It’s important to me to separate the “fun” literacy we start our class with from the “work” literacy we do afterwards.

That’s 138 choice novels read so far this year!

The First Day(s) of School

Today marks the last day of the first week of school. I’m feeling so lucky to be able to work with the same group of students that I had a few years ago as freshmen, now juniors.

One of the best things about looping with students is that the first day doesn’t have to be about rules or the syllabus.  They know me, and they know my expectations.  We can just GO.

We spent our first day in a circle, reintroducing ourselves to each other, writing a little, reading a little, and answering the silly questions I wrote on index cards and really, just reconnected.

Just a year after they left me, my students are all over the place. Some have continued reading, some have read a single book, some have fake-read assigned novels, some have read absolutely nothing since they left me. (This made me sad. They collectively read 939 choice books just a year ago!)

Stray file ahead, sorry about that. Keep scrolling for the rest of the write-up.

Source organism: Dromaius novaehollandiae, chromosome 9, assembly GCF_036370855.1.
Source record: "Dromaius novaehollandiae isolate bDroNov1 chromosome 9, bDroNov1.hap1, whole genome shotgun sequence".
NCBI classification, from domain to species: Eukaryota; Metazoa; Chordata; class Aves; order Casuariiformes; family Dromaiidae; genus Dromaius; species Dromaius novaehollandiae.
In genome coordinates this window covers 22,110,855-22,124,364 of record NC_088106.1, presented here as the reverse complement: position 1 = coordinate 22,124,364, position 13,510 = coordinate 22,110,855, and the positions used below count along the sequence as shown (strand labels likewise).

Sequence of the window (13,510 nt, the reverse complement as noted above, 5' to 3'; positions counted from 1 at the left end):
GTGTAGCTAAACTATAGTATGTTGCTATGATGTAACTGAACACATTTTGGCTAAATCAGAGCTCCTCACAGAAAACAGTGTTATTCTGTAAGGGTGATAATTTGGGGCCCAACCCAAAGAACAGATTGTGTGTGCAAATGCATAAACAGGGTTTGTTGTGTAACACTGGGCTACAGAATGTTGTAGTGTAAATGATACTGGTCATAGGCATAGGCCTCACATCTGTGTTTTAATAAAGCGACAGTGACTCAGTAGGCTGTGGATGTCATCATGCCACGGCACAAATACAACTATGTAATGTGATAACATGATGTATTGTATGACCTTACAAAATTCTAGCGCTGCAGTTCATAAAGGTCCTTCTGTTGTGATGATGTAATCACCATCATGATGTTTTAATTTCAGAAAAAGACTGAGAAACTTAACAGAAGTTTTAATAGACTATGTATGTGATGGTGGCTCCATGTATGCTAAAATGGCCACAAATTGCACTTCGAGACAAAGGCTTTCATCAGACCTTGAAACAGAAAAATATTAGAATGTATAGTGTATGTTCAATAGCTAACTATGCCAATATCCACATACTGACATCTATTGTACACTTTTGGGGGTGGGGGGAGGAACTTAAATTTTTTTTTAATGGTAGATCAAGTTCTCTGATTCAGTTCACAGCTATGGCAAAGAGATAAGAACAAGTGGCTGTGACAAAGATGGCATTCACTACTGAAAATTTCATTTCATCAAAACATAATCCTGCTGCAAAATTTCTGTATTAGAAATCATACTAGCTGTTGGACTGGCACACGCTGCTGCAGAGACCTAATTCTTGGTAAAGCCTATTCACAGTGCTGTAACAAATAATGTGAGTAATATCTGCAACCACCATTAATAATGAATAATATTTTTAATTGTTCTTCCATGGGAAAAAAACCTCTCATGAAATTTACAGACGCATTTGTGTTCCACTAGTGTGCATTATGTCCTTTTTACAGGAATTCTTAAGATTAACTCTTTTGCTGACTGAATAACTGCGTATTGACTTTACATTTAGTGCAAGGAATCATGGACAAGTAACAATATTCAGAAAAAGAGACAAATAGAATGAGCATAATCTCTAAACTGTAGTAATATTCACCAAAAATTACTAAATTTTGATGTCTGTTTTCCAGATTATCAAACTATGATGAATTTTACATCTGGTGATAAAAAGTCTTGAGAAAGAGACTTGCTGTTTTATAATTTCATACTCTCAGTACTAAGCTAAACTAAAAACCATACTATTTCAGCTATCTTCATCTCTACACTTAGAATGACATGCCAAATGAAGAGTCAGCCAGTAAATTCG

If your students are anything like mine, they’ll all tell you that they hate reading in the first days of school, EVEN IF THEY READ TEN BOOKS A YEAR AGO. I tell them that they haven’t found the right book, that I can help, and they roll their eyes.

The book pass
Holding book pass is so easy, and a great “first days” activity. I pull good books off of shelves, pile them on a table, and let my students at them. That’s it.

A book pass, believe it or not, usually takes the whole period, and is a great way for
students to explore different novels without the pressure of commitment.

During a book pass, students pick a book, any book, and take it back to t
heir desk. They spend two minutes reading, then decide if they like it or not. That’s it.